At Stryker, “we automated the source P&L process for transfer pricing which took a huge burden off of the divisions," says David Furgason, Vice President Tax. "Then we created a transfer price database to deposit and retrieve data so we have limited impact on the divisions. We are moving to a single ERP platform which will help us make take the next step with robotics.”
Trend 5: Skillsets are shifting
Embedding a new data infrastructure and redesigning processes are critical for the future tax vision. Tax leaders are aligned — data skills (45%) and technology process experience (43%) are ‘must have’ skills in a tax department of the future, but more traditional tax specialist knowledge also remains key (40%). The trick to success will be in tax leaders facilitating the way these professionals, with their different backgrounds, can work together collectively to unlock lasting value.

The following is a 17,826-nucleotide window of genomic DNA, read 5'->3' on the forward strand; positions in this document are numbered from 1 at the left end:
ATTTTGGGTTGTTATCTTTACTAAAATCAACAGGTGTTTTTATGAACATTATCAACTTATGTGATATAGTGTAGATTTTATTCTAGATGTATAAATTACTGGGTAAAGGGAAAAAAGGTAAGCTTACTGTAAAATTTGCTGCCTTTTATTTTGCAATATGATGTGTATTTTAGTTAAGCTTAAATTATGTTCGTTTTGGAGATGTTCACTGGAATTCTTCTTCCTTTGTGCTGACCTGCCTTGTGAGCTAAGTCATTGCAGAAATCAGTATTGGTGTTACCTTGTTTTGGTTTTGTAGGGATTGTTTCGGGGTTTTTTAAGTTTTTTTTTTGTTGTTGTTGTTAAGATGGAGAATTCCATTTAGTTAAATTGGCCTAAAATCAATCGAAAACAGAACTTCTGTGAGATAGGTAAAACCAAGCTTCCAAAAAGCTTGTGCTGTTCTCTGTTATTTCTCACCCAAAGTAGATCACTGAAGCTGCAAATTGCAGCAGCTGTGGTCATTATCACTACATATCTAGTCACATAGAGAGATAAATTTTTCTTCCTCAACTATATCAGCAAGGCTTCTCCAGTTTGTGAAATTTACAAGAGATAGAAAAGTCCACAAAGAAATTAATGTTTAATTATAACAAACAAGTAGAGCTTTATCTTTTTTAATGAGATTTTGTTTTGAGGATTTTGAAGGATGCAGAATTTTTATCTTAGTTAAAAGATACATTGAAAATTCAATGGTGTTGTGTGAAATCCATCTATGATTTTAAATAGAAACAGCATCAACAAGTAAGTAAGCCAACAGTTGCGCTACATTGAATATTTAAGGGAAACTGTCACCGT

Take Infineon Technologies, which formed a VAT technology and governance group "that has the right knowledge about how to change the system to ensure it generates the right reports", according to Matthias Schubert, Global Head of Tax. "Involving them early was key as we took a greenfield approach, so we could think about what the optimal processes would look like and how more intelligent systems could make an impact
Trend 6: 2020 brought productivity improvements
Improved productivity (50%) and accelerating shifts to remote working (48%) were cited as the biggest operational benefits to emerge from COVID-19-driven disruption. But, as 78% of leaders now plan to embed either hybrid or fully remote models in the tax function long term, 34% say maintaining productivity benefits is a top concern. And, as leaders think about building their talent pipeline and strengthening advisory skill sets, 47% say they must prioritize new approaches to talent recognition and career development over the next two years, while 36% say new processes for involving tax in business strategy decisions must be established.